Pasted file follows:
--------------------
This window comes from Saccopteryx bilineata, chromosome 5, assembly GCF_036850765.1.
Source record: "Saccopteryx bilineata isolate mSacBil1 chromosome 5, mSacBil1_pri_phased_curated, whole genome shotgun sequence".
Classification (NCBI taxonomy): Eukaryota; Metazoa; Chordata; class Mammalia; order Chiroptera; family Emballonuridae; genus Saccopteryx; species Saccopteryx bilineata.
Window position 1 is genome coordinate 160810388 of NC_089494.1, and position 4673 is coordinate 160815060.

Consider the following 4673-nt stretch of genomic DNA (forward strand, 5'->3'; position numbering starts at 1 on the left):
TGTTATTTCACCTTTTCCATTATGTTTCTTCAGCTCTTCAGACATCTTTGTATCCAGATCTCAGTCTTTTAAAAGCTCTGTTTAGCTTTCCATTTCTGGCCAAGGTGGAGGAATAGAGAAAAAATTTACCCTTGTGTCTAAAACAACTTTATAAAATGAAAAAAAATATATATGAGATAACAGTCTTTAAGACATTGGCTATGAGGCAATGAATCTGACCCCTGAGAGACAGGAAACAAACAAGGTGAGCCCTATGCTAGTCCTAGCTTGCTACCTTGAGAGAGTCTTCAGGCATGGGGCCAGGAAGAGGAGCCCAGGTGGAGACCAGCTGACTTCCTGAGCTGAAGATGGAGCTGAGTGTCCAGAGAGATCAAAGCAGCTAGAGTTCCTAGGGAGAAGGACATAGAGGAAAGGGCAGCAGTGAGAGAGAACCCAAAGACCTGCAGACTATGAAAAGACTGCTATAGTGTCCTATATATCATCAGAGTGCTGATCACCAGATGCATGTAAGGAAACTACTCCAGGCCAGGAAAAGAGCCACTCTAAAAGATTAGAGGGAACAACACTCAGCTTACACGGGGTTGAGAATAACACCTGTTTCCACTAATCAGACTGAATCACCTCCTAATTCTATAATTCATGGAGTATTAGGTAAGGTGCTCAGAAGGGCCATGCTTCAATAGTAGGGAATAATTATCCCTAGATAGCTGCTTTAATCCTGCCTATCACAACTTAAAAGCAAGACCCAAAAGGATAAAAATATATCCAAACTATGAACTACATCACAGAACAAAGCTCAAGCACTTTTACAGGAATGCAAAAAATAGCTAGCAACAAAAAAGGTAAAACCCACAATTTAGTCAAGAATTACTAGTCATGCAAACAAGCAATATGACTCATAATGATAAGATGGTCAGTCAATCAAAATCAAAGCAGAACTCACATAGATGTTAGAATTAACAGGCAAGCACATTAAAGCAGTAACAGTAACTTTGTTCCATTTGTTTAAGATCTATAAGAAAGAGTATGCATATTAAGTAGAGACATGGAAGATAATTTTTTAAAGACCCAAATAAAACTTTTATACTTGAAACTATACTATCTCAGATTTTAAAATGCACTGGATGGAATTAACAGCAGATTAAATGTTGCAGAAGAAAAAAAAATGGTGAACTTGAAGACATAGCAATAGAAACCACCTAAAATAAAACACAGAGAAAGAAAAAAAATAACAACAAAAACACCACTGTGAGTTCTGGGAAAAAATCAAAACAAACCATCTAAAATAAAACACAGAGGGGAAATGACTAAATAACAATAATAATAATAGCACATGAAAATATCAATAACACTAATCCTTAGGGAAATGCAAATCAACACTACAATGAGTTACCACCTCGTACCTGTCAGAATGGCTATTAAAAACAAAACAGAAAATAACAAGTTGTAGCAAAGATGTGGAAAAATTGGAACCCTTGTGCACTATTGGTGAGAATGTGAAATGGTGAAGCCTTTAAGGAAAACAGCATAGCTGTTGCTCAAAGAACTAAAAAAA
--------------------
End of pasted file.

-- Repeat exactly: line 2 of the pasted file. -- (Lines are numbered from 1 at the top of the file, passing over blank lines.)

Source record: "Saccopteryx bilineata isolate mSacBil1 chromosome 5, mSacBil1_pri_phased_curated, whole genome shotgun sequence".